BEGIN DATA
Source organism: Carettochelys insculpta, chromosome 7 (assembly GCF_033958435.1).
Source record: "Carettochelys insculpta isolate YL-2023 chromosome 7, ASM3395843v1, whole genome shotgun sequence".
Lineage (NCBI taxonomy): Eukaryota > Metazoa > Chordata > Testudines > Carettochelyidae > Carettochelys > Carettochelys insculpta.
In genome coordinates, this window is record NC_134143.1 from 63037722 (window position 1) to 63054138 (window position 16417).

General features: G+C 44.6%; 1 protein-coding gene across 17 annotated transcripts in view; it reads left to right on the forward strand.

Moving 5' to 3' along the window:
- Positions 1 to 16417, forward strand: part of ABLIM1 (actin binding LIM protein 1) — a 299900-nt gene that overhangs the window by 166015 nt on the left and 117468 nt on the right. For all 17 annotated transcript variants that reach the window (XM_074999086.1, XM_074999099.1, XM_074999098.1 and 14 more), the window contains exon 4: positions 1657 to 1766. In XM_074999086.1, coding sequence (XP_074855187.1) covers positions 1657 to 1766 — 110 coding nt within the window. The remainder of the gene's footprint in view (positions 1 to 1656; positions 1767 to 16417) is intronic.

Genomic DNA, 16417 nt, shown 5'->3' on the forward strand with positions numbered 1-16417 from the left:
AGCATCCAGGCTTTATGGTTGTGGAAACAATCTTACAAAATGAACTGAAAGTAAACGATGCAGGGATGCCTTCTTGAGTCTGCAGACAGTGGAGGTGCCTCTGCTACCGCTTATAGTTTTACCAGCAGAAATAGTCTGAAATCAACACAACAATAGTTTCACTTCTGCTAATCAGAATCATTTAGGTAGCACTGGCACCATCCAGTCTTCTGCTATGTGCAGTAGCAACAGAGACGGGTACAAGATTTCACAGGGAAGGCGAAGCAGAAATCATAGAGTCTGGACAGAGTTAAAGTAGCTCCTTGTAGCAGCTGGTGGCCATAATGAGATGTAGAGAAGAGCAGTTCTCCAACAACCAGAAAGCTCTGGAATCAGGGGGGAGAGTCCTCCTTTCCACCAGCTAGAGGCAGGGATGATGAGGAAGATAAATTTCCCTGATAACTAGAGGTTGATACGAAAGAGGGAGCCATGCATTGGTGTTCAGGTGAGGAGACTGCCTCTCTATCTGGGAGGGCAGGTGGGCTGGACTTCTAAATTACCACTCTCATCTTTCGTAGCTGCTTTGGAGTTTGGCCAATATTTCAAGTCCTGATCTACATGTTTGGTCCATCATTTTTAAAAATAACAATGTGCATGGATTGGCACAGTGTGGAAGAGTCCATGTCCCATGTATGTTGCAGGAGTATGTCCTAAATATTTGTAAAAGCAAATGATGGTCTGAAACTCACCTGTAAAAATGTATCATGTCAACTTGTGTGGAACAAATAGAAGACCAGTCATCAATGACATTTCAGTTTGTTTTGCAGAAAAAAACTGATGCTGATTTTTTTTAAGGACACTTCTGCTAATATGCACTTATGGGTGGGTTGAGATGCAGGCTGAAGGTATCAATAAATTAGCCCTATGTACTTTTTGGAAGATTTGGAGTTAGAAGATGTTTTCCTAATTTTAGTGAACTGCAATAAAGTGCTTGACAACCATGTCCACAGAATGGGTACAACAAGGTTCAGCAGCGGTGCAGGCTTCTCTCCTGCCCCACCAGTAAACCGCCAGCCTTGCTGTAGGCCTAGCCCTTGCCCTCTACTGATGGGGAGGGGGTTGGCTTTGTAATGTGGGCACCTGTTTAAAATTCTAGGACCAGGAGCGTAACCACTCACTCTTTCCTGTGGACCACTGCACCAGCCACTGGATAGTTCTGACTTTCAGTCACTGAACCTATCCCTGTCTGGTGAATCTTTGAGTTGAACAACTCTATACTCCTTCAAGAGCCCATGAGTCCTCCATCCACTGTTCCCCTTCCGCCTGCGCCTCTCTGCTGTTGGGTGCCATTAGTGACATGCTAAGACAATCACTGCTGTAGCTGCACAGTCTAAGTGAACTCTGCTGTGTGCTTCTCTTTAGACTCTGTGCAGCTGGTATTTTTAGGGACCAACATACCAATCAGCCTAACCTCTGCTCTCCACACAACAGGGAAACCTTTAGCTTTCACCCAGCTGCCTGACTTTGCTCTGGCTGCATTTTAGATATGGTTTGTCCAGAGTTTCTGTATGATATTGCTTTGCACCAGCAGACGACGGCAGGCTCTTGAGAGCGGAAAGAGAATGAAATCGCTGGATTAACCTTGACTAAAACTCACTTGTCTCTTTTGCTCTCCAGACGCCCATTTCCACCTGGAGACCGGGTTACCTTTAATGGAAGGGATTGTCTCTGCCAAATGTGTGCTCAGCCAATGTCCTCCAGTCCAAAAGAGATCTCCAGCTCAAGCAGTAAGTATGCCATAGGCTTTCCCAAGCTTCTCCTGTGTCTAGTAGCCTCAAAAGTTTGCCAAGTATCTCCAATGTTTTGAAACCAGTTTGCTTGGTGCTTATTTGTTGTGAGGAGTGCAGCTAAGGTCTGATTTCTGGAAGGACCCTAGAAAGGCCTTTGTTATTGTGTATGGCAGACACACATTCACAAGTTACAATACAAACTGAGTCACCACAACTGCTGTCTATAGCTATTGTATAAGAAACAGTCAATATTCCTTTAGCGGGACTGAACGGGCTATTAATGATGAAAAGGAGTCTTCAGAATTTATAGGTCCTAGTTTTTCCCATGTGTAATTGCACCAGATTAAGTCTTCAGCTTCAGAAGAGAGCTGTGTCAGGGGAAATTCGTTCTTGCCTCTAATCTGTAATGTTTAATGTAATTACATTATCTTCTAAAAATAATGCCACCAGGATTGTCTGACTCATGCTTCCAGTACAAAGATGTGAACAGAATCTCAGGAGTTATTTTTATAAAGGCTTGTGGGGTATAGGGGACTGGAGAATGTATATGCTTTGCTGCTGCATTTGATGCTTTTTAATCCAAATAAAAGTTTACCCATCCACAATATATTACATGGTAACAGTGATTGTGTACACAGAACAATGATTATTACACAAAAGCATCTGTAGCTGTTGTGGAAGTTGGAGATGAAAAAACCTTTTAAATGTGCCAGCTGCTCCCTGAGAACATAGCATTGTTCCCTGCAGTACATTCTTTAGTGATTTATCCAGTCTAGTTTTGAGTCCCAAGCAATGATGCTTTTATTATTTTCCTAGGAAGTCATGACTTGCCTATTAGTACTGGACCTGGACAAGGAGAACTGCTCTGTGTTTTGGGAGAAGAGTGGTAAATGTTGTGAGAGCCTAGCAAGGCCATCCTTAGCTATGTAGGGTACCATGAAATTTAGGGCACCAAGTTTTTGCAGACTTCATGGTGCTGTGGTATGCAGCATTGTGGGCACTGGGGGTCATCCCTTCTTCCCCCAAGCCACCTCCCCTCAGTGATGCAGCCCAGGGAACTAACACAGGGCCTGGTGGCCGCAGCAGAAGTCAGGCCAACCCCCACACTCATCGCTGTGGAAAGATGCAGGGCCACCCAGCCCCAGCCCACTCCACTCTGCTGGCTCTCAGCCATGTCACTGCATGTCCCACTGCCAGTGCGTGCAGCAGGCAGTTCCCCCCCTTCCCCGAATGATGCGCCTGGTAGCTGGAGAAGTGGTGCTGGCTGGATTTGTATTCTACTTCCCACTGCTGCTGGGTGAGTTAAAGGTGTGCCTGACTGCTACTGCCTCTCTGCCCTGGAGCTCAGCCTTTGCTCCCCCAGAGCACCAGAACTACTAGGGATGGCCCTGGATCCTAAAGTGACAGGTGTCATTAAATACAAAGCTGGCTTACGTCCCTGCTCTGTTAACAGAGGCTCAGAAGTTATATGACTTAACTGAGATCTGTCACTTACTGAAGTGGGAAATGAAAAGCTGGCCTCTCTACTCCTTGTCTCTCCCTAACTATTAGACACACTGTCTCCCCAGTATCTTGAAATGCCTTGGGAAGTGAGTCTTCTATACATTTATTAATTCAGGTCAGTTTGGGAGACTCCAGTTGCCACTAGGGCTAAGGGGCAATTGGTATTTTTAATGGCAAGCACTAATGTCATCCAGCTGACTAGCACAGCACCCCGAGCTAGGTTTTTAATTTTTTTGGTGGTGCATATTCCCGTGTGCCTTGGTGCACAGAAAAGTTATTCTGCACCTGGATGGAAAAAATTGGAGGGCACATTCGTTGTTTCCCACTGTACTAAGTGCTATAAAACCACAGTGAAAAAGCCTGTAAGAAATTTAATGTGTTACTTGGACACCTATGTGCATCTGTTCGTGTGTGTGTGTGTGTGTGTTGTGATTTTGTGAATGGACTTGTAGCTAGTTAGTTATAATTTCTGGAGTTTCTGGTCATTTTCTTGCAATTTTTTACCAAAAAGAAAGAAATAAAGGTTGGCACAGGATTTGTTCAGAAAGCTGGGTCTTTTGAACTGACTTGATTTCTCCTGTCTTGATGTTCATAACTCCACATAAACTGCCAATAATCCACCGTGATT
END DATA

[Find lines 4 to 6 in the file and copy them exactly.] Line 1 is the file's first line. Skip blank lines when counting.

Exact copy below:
In genome coordinates, this window is record NC_134143.1 from 63037722 (window position 1) to 63054138 (window position 16417).

General features: G+C 44.6%; 1 protein-coding gene across 17 annotated transcripts in view; it reads left to right on the forward strand.

Moving 5' to 3' along the window: